When should you sell the family business?

Business Leader Post, April 15, 2014

Thomas D. Davidow, Ed.D.

There are many answers to this question, and, like all solutions to the family business, they vary according to the family and the circumstances.

For one thing, let us not forget or underestimate the strength of the emotional attachment that family members have to the family business. I have a picture in my house of the clothing store that my grandfather founded and that my father ran until he closed it in 1963. My father passed away in 1967. Unfortunately, none of my three daughters ever met him, had ever been inside the store or ever had any experience at all with the family business. Nevertheless, each of them saw the picture in my house and asked independently if they could have a copy of it. When I go to their homes to visit, I am comforted by seeing the picture of the clothing store that my grandfather founded.  My only conclusion is that something must have resonated powerfully enough with all of them when they saw the picture that they chose to hang it in their homes.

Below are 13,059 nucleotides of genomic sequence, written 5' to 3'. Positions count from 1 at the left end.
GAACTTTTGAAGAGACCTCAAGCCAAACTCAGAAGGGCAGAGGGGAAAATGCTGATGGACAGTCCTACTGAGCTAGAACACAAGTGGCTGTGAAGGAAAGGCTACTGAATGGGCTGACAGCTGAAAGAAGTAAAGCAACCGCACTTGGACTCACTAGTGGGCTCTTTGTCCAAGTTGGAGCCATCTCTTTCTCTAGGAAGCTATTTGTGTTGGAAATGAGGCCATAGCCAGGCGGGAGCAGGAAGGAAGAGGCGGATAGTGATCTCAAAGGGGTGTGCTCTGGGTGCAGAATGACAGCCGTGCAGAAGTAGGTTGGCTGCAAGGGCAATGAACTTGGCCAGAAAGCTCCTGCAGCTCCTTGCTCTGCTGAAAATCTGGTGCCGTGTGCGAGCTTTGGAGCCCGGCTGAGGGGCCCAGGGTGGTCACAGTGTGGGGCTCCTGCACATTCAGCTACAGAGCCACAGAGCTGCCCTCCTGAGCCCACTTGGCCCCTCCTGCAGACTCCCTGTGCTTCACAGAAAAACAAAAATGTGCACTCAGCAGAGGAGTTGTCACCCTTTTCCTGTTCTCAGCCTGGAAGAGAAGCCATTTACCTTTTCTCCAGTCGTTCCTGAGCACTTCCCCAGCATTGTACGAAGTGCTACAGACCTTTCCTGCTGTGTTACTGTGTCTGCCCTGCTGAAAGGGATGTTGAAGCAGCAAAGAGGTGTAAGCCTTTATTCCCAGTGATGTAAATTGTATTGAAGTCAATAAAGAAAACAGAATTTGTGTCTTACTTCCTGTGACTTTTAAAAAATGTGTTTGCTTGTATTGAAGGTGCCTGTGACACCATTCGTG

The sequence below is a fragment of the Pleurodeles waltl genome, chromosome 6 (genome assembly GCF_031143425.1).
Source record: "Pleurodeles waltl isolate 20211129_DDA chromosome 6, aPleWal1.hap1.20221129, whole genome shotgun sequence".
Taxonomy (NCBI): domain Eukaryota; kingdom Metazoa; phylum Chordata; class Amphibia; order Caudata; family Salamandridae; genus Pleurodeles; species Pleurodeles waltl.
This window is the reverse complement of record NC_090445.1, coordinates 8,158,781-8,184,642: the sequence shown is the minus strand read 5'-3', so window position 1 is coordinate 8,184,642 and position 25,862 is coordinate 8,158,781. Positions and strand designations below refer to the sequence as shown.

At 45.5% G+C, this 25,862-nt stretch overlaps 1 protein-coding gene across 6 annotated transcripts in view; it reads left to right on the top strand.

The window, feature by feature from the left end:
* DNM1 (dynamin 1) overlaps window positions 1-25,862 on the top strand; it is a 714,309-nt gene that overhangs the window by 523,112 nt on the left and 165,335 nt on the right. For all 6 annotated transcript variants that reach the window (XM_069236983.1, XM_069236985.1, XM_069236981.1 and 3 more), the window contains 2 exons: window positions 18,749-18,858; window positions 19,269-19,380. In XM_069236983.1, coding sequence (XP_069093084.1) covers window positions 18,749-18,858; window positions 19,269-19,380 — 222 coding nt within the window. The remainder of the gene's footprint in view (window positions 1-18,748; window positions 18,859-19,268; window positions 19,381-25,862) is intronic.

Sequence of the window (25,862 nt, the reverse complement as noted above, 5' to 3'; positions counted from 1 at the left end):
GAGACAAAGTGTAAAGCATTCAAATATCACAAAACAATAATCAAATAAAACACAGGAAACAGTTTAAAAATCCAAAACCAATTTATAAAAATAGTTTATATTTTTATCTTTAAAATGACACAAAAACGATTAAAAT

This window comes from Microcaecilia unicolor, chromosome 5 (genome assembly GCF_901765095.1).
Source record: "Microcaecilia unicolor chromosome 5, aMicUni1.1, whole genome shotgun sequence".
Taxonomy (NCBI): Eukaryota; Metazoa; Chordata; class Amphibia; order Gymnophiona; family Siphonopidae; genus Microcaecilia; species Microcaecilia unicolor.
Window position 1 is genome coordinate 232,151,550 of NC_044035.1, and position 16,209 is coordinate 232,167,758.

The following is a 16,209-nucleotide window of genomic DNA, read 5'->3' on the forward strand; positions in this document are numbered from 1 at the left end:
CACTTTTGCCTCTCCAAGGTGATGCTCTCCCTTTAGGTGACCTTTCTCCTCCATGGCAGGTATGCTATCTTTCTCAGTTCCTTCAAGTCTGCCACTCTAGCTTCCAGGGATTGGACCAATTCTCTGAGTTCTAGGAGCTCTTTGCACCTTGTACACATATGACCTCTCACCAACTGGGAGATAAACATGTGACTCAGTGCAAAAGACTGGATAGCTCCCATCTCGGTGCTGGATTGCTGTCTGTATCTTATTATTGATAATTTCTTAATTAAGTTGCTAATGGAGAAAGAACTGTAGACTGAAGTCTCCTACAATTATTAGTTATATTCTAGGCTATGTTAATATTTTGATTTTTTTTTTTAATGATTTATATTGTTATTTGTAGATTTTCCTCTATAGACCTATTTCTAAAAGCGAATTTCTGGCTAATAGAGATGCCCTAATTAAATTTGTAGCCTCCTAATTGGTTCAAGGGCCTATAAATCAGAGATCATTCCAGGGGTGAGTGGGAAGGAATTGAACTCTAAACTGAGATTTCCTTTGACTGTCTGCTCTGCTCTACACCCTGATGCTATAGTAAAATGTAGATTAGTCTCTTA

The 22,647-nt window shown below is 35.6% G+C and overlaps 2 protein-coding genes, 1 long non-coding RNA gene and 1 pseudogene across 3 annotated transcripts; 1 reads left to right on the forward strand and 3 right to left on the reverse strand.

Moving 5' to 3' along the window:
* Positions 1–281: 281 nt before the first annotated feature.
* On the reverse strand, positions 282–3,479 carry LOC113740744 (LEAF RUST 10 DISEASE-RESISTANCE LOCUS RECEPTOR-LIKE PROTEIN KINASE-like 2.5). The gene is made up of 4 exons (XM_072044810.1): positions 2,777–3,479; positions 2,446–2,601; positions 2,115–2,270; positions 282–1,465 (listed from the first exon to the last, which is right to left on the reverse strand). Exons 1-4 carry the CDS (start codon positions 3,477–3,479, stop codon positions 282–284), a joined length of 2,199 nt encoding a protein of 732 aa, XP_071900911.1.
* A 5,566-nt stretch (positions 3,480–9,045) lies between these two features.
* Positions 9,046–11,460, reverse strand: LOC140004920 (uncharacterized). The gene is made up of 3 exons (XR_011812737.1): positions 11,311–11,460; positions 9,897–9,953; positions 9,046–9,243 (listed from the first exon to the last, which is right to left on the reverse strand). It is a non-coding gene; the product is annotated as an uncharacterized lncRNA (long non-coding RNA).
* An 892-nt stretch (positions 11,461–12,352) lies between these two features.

If that is the experience of my three daughters who never met their grandfather and never stepped inside the family business, imagine how much more intensely family members who have participated in their family business experience their attachment to it. For them, even contemplating selling the family business, let alone going through the process, is excruciating. If you have any doubts, talk to the M&A people who have tried to arrange for the sale of the family business.

Family businesses can provide for the family and be the binding force, helping the family keep its sense of togetherness and integrity. But family businesses can also be the vehicle that drives families apart. All too frequently, events occur that create conflict between and among family members that can destroy the sense of family. When family members continue to fight until one "winner" ends up with control or ownership of the ongoing business, that winner has  a Pyrrhic victory.  There are no real winners in that situation. The family is better off selling the business and trying to figure out how to lick its wounds and restore the family.  

At the end of the day, the only thing that really counts in life are  relationships.  You can have a healthy thriving business and lots of wealth and no meaningful relationships. Who cares?  As my mother used to say, a wealthy person is someone who is happy with what he or she has.